Σελίδα 168 - your grace, that were not for mine ease : they are " most of them my retainers, that are come to do " me service at such a time as this, and chiefly to " see your grace." The king started a little, and said, " By my faith, my lord, I thank you for my " good cheer, but I may not endure to have my laws " broken in my sight: my attorney must speak with
Σελίδα 361 - Fulke Greville, servant to queen Elizabeth, counsellor to king " James, and friend to Sir Philip Sidney.
Σελίδα 154 - ... the privilege of his order ; and the pity in the common people, which if it run in a strong stream, doth ever cast up scandal and envy, made it generally rather talked than believed that all was but the king's device. But howsoever it were, hereupon Perkin, that had offended against grace now the third time, was at the last proceeded with, and by commissioners of oyer and determiner, arraigned at Westminster, upon...
Σελίδα 86 - God, and to celebrate this noble act of the king of Spain; who in this is not only victorious but apostolical, in the gaining of new provinces to the Christian faith. And the rather, for that this victory and conquest is obtained without much effusion of blood. Whereby it is to be hoped, that there shall be gained not only new territory, but infinite souls to the Church of Christ, whom the Almighty, as it seems, would have live to be converted. Herewithal he did relate some of the most memorable...
Σελίδα 109 - Chester, which ever being a kind of appendage to the principality of Wales, and using to go to the king's son, his suit did not only end in a denial, but in a distaste ; the king perceiving thereby that his desires were intemperate, and his cogitations vast and irregular, and that his former benefits were but cheap and lightly regarded by him ; wherefore the king began not to brook him well. And as a little leaven of new distaste doth commonly sour the whole lump of former merits...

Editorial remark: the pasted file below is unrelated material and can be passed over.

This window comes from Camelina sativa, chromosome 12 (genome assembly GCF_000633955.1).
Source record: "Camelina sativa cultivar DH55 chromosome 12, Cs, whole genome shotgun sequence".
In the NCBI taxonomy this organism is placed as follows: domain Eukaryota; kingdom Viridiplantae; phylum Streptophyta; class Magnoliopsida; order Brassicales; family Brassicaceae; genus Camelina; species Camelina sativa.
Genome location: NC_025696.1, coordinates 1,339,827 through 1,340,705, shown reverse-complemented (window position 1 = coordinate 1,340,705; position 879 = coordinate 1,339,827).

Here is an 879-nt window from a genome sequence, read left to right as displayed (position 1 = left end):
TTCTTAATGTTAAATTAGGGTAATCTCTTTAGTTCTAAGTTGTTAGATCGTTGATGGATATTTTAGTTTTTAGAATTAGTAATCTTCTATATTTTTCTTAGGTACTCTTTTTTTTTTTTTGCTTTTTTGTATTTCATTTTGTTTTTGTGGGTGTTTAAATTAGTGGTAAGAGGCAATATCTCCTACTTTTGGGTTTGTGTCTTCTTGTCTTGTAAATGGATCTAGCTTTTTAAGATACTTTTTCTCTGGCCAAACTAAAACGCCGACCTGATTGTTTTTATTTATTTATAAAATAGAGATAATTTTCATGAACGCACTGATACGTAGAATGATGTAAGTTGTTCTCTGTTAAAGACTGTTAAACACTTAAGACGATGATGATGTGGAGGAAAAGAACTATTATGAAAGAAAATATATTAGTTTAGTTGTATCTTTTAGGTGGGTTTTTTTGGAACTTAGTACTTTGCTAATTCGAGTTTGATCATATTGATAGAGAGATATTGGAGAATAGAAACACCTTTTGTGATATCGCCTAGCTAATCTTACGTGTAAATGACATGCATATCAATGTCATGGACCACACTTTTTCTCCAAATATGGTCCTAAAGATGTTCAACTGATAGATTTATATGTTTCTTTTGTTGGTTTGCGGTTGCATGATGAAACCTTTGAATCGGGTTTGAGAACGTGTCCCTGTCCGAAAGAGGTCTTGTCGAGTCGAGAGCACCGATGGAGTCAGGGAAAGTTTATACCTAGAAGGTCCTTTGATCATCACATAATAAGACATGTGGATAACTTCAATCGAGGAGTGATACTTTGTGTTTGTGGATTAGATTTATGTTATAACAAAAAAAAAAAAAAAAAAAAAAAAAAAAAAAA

Σελίδα 94 - Lastly, she raised his thoughts with some present rewards, and farther promises ; setting before him chiefly the glory and fortune of a crown, if things went well, and a sure refuge to her court, if the worst should fall. After such time as she thought he was perfect in his lesson, she began to cast with herself from what coast this blazing star should first appear, and at what time it must be upon the horizon of Ireland ; for there had the like meteor strong influence before. The time of the apparition...
Σελίδα 549 - I have brought unto you gemitum columbcz from others ; now I bring it from myself. I fly unto Your Majesty with the wings of a dove, which once within these seven days I thought would have carried me a higher flight. "When I enter into myself I find not the materials of such a tempest as is comen upon me. I have been, as Your Majesty knoweth best, never author of any immoderate counsel, but always desired to have things carried suavibus modis.
Σελίδα 207 - I confess that I have as vast contemplative ends, as I have moderate civil ends: for I have taken all knowledge to be my province...
Σελίδα 67 - For she was not only publicly contracted, but stated, as a bride, and solemnly bedded ; and after she was laid, there came in Maximilian's ambassador with letters of procuration, and in the presence of sundry noble personages, men and women, put his leg, stript naked to the knee, between the espousal sheets ; to the end, that that ceremony might be thought to amount to a consummation and actual knowledge.
Σελίδα 297 - ... stand at a stay. And surely I may not endure, in public place, to be wronged without repelling the same to my best advantage to right myself. You are great, and therefore have the more enviers, which would be glad to have you paid at another's cost.